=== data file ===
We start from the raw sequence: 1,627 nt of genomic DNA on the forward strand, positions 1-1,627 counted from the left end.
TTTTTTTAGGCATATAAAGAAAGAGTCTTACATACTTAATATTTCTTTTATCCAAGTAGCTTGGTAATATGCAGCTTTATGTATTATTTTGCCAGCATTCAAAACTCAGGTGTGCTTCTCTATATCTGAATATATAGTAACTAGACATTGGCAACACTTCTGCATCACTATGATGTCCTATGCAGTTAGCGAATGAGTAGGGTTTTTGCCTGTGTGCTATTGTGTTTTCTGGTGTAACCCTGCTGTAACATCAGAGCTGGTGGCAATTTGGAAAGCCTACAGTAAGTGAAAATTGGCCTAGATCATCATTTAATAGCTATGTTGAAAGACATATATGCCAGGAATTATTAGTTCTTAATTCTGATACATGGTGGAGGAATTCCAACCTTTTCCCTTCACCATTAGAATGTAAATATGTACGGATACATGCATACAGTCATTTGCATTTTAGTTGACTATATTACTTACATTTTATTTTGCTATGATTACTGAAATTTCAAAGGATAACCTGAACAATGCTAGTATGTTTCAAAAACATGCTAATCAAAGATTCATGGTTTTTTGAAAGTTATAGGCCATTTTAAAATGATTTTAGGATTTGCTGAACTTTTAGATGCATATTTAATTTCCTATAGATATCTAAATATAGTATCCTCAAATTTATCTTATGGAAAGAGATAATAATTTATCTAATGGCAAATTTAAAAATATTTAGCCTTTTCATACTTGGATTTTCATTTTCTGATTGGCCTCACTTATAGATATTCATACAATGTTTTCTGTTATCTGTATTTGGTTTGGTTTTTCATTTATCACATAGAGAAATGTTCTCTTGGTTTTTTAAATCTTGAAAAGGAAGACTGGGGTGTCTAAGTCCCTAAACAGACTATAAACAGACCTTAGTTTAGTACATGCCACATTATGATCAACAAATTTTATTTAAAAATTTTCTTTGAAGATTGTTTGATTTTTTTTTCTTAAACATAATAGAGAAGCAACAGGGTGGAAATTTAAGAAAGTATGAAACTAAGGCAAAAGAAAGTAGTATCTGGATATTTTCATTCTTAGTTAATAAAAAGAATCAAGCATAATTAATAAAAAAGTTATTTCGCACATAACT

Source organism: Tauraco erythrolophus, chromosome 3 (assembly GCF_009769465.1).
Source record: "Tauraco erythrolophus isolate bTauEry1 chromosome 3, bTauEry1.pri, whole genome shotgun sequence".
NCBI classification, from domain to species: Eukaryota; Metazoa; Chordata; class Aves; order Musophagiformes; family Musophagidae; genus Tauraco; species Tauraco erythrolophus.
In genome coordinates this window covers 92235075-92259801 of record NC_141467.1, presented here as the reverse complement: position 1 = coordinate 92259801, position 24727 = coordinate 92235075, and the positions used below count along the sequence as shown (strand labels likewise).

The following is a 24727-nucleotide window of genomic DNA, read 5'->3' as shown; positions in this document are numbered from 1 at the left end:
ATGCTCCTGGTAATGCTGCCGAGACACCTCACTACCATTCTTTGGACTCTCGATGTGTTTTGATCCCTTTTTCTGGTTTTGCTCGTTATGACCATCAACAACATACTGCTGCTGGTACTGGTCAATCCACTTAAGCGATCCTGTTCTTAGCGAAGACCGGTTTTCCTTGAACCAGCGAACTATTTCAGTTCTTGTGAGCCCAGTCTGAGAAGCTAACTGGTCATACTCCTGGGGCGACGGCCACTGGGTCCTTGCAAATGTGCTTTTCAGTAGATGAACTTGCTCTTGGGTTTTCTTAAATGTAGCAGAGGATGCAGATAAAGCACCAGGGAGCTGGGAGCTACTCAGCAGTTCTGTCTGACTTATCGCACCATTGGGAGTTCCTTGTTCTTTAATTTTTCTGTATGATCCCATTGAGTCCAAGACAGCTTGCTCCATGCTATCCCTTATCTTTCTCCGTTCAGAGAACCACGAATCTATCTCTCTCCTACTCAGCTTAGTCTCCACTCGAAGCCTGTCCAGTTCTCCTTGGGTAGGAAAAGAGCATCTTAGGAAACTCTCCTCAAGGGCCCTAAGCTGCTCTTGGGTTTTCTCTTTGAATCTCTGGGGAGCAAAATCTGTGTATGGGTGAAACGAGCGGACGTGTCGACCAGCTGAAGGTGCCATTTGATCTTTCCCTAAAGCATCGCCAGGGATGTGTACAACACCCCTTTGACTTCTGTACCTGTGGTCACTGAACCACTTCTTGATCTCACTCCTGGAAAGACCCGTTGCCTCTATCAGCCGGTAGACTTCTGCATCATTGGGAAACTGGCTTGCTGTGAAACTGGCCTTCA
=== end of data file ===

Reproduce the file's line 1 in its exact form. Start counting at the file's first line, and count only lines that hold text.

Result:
We start from the raw sequence: 1,627 nt of genomic DNA on the forward strand, positions 1-1,627 counted from the left end.